But while I had choices living in the city, nine million Australians live in a childcare desert, where there are three or more children under five for every available place, according to research by the Mitchell Institute at Victoria University.

Childcare deserts are more likely in regional and remote areas, but often cities have pockets where the number of children wanting childcare outnumbers the places available.

The Mitchell Institute report comes as research shows that lack of access to childcare costs women earning the median wage about $118,000 in superannuation over their lifetime. It found that nine million Australians (35.2% of the population) live in one of the deserts, with a distinct correlation between wealth and childcare availability and cost.

Rewards from paid parental leave

To help encourage more women back into the workforce, momentum is building to lift paid parental leave by eight weeks to 26 weeks.

At the September jobs summit, there was almost unanimous support from business, unions and  employers for 26 weeks of paid parental leave.

While it would cost the government around $600 million a year, according to the Grattan Institute, it could boost GDP by $900 million a year because more women would be working. It would also increase the average mother's lifetime earnings by $30,000.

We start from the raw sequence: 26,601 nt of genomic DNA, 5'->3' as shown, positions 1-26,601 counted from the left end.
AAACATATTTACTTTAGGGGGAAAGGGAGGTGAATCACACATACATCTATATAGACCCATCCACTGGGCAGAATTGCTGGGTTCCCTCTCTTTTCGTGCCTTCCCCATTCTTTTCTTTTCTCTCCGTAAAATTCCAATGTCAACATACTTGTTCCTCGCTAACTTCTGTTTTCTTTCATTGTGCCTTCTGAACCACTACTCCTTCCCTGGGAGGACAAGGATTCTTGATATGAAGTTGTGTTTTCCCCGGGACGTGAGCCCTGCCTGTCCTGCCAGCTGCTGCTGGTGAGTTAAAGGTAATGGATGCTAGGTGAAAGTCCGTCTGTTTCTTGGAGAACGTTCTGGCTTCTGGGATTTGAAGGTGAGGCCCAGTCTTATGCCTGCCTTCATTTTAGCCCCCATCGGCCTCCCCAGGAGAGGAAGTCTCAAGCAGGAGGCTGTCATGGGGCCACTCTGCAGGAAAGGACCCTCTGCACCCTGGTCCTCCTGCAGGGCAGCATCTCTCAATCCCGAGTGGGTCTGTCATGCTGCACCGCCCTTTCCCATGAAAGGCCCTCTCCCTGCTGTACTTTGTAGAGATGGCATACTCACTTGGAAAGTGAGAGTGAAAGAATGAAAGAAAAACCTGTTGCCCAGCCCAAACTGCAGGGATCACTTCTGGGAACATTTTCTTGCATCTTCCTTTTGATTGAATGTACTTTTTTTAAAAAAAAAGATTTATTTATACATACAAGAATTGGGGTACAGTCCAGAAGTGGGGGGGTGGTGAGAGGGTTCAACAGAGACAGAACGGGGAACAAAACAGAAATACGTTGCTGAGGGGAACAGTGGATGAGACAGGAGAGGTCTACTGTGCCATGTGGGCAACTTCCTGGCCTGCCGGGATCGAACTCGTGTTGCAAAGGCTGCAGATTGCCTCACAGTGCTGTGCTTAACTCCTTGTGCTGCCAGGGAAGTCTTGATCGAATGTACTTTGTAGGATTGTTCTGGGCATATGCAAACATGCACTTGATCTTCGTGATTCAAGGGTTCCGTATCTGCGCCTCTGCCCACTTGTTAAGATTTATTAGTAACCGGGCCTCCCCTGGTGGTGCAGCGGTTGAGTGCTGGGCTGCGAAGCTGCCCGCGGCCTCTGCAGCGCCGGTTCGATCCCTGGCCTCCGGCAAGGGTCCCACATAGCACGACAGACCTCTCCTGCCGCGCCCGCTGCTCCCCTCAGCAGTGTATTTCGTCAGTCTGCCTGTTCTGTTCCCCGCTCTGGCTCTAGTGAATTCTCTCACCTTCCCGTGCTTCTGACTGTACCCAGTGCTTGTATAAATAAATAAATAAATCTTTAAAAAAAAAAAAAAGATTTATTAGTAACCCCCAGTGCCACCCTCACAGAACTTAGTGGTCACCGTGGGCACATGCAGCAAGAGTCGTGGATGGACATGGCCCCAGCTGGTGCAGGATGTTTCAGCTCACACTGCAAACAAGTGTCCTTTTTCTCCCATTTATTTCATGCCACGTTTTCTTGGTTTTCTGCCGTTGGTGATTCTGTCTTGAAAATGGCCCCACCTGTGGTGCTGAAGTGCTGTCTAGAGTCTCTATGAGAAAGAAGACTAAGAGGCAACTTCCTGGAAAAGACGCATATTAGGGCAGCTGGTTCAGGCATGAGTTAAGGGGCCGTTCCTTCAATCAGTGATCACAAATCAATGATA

Around half of employers pay new parents some form of parental leave - just how much depends on the employer. Typically it is offered to women as paid maternity leave but increasingly companies are ramping up paid leave to new dads.

Companies such as Deloitte offer 18 weeks to new dads while Telstra provides 16 weeks.

Policies that encourage greater sharing of unpaid care in a child's early years result in better father engagement through their child's life, according to the Grattan Institute. This gives mothers scope to participate more in paid work.

It makes good sense for companies to offer attractive, family-friendly policies to draw in top candidates. But there are plenty of bonding and emotional rewards for men by giving them the opportunity to spend time raising their kids. Research from the US shows that it can mean a reduction in divorce rates.